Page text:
The Royal Australasian College of Surgeons (RACS) has highlighted that cannabis use prior to driving can impair cognitive and motor function, and has been shown to double the risk of motor vehicle crash. This follows the ACT Government’s decision to legalise cannabis for personal use.
RACS Trauma Chair, Dr John Crozier, has echoed warnings made by Police Commissioners and the Deputy Prime Minister, the Hon Michael McCormack, and said that the legislation in the ACT will undermine road safety efforts.
“Surgeons around Australia witness the carnage from road crashes daily. The ‘silent epidemic’, with 39,000 Australians hospitalised with injury from road crash each year, is not slowing. ACT’s bill legalising recreational cannabis use risks worsening this trend,” said Dr Crozier.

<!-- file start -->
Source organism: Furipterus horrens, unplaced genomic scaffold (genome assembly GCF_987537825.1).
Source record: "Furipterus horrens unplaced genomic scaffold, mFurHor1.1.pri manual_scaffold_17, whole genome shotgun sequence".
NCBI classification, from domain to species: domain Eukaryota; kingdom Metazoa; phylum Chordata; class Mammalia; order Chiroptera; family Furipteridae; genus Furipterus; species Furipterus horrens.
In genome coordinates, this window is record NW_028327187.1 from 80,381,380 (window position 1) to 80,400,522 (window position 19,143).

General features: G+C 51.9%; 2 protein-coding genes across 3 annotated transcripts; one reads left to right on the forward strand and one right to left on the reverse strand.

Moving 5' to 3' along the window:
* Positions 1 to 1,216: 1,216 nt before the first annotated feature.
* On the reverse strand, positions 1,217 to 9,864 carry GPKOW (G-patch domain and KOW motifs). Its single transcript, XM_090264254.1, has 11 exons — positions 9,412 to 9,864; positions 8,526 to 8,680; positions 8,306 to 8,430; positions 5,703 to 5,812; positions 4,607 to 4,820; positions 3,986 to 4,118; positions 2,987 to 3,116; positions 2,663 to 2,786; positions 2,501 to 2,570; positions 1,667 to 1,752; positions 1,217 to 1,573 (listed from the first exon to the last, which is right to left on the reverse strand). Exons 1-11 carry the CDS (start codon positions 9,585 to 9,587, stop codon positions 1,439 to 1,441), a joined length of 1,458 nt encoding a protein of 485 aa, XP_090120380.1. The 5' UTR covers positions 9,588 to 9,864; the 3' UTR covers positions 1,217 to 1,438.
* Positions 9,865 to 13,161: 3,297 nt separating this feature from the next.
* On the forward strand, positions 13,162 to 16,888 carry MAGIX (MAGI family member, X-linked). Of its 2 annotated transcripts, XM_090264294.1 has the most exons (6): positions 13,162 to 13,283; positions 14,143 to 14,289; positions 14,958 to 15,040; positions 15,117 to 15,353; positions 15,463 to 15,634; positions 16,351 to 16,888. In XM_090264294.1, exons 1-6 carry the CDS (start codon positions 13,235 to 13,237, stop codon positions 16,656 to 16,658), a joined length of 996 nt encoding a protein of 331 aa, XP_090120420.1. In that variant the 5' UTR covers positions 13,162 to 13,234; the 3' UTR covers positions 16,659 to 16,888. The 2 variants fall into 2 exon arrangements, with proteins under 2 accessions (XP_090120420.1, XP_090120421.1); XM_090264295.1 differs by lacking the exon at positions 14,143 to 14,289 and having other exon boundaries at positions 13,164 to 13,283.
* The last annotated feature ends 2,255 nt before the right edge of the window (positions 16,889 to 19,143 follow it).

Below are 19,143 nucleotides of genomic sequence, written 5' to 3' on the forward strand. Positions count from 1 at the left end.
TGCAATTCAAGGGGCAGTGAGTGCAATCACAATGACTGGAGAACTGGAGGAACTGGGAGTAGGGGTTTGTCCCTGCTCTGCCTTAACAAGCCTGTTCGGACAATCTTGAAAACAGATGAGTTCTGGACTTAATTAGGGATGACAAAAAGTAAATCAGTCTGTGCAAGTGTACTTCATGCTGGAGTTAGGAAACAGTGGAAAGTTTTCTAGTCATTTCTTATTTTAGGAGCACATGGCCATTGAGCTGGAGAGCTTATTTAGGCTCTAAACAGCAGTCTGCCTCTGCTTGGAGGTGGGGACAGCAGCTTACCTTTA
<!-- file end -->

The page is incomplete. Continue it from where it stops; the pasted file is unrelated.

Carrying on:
Evidence from the USA shows that legalisation of cannabis is linked to increases in road crash incidents.
“The Insurance Institute of Highway Safety (IIHS)’s Highway Loss Data Institution found significant increases in crash incidents in Colorado, Washington, and Oregon following legalising recreational cannabis. There were also increases in the number of drivers involved in fatal crashes who tested positive for cannabis.
“RACS has a long history of road safety advocacy and is strongly committed to reducing deaths and serious injuries on our roads. The College recently backed calls by the Australian Automobile Association for a new federal approach to road safety, and we will continue to advocate strongly in this area,” said Dr Crozier.